Veteran rider Annemiek van Vleuten has won the historic, re-booted Tour de France Femmes on Sunday after clinching the eighth and final stage in style.
- Van Vleuten won the stage by 30 seconds from fellow Dutchwoman Demi Vollering
- Vollering was also second overall, three minutes and 48 seconds behind van Vleuten
- The best placed Australian was Grace Brown, who finished 20th overall
The 39-year-old won the stage for 30 seconds from Dutch countrywoman Demi Vollering, who also finished the race second overall.
Italian rider Silvia Persico was third in the stage, one minute and 43 seconds behind the winner.
In the overall standings, Movistar rider van Vleuten was three minutes and 48 seconds clear of Vollering (Team SD Worx) and six minutes and 35 seconds ahead of Polish rider Katarzyna Niewiadoma (Canyon–SRAM) in third spot.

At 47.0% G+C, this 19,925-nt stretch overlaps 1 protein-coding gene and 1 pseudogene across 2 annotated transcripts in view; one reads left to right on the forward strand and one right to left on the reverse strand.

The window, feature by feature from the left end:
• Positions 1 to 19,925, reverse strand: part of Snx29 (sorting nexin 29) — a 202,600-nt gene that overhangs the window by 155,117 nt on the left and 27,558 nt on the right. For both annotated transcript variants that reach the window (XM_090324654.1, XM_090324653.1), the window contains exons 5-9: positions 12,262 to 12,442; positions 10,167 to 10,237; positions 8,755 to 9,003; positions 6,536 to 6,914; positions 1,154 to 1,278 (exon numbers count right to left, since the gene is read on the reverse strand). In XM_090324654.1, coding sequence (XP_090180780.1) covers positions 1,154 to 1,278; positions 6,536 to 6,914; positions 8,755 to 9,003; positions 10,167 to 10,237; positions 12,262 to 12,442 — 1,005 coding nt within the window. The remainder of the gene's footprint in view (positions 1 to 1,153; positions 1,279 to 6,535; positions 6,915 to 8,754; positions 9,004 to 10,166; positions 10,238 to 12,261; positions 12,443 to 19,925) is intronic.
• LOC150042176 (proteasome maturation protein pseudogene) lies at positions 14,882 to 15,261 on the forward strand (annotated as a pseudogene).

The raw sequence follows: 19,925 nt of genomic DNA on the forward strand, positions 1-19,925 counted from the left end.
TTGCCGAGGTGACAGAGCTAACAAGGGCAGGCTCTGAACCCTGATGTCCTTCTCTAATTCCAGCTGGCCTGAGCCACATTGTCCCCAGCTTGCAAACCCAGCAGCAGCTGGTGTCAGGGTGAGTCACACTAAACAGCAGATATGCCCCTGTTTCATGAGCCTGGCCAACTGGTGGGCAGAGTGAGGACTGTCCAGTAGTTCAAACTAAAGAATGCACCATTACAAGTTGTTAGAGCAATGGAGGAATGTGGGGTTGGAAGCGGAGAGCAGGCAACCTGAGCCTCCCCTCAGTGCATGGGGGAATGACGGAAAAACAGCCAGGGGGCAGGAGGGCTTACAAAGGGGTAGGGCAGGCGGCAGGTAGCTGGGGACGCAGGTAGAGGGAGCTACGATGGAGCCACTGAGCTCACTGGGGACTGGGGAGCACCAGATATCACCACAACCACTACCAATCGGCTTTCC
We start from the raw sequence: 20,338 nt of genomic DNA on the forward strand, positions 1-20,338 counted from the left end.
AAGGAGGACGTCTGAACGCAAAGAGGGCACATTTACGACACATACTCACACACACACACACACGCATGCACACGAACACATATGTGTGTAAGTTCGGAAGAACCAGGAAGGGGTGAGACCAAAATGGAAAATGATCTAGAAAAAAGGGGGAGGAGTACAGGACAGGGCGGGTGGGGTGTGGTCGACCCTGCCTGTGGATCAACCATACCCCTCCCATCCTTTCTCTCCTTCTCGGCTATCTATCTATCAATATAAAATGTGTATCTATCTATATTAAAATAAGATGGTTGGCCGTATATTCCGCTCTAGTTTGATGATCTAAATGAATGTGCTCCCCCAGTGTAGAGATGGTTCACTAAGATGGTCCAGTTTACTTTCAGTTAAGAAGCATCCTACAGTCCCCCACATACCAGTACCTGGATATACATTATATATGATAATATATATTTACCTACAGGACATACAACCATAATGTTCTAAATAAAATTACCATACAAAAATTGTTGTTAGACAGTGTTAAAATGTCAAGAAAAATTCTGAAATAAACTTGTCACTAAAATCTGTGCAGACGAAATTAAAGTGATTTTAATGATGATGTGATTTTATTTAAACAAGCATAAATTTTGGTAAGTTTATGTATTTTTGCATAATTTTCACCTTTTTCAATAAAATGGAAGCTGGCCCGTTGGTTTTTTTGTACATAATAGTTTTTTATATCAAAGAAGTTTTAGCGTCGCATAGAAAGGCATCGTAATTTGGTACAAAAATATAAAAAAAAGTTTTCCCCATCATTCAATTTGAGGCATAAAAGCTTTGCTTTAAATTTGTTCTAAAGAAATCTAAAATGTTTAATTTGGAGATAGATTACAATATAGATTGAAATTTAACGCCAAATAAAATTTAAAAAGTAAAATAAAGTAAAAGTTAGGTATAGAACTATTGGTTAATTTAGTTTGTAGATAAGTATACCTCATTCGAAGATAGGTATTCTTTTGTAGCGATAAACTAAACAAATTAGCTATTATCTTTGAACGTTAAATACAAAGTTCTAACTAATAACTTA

Van Vleuten had just about enough energy to punch the air in delight when crossing the line after the 123-kilometre mountain stage in the Vosges mountains of eastern France.
It featured two category-one climbs, the second ascent being the stage-ending trek up La Super Planche des Belles Filles, which finished with a daunting gradient of 23 per cent.
She entered the final stage with a lead of three minutes and 14 seconds over Vollering.
On Saturday’s penultimate stage, Van Vleuten rose from eighth overall to take the yellow jersey from Marianne Vos with more superb climbing in the Vosges.
Van Vleuten added this victory to a long list of achievements, including three Giro d’Italia Femminile titles, Olympic gold in the time trial and two world championship golds in the same discipline.
Six years ago, her career was under threat after she sustained fractures to her spine and was placed in intensive care after crashing during the women’s Olympic road race at the Brazil Games.
Vos was among the favorites, but the three-time Giro d’Italia champion ended up in 26th place overall despite winning two stages.
The best placed Australian was Grace Brown, who finished 20th overall, riding with FDJ-Suez-Futuroscope.
Fellow Australian Rachel Neylan finished 28th (Team Cofidis).